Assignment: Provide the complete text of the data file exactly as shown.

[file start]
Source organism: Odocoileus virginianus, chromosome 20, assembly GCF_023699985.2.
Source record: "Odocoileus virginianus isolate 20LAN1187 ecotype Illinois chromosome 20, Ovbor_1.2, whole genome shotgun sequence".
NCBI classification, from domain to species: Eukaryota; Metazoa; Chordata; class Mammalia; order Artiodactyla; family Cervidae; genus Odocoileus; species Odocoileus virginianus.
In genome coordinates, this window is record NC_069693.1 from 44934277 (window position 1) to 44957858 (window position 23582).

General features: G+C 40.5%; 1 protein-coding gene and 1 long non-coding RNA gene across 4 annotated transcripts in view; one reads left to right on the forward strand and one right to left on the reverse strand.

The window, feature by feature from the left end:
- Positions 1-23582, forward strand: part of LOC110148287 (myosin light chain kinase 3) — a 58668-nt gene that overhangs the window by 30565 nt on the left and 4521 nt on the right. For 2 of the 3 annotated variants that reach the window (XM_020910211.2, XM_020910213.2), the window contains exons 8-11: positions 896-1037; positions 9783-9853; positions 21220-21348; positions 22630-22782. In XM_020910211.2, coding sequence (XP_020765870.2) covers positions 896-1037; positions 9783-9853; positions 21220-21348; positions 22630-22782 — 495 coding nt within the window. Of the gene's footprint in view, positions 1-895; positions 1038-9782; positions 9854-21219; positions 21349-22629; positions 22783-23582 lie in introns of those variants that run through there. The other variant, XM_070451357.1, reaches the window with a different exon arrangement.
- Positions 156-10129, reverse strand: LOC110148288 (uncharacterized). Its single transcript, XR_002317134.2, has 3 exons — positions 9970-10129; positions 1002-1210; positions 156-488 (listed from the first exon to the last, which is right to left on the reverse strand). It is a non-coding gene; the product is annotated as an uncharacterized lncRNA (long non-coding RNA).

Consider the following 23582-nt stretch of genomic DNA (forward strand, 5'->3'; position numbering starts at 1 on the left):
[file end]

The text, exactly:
Source organism: Odocoileus virginianus, chromosome 20, assembly GCF_023699985.2.
Source record: "Odocoileus virginianus isolate 20LAN1187 ecotype Illinois chromosome 20, Ovbor_1.2, whole genome shotgun sequence".
NCBI classification, from domain to species: Eukaryota; Metazoa; Chordata; class Mammalia; order Artiodactyla; family Cervidae; genus Odocoileus; species Odocoileus virginianus.
In genome coordinates, this window is record NC_069693.1 from 44934277 (window position 1) to 44957858 (window position 23582).

General features: G+C 40.5%; 1 protein-coding gene and 1 long non-coding RNA gene across 4 annotated transcripts in view; one reads left to right on the forward strand and one right to left on the reverse strand.

The window, feature by feature from the left end:
- Positions 1-23582, forward strand: part of LOC110148287 (myosin light chain kinase 3) — a 58668-nt gene that overhangs the window by 30565 nt on the left and 4521 nt on the right. For 2 of the 3 annotated variants that reach the window (XM_020910211.2, XM_020910213.2), the window contains exons 8-11: positions 896-1037; positions 9783-9853; positions 21220-21348; positions 22630-22782. In XM_020910211.2, coding sequence (XP_020765870.2) covers positions 896-1037; positions 9783-9853; positions 21220-21348; positions 22630-22782 — 495 coding nt within the window. Of the gene's footprint in view, positions 1-895; positions 1038-9782; positions 9854-21219; positions 21349-22629; positions 22783-23582 lie in introns of those variants that run through there. The other variant, XM_070451357.1, reaches the window with a different exon arrangement.
- Positions 156-10129, reverse strand: LOC110148288 (uncharacterized). Its single transcript, XR_002317134.2, has 3 exons — positions 9970-10129; positions 1002-1210; positions 156-488 (listed from the first exon to the last, which is right to left on the reverse strand). It is a non-coding gene; the product is annotated as an uncharacterized lncRNA (long non-coding RNA).

Consider the following 23582-nt stretch of genomic DNA (forward strand, 5'->3'; position numbering starts at 1 on the left):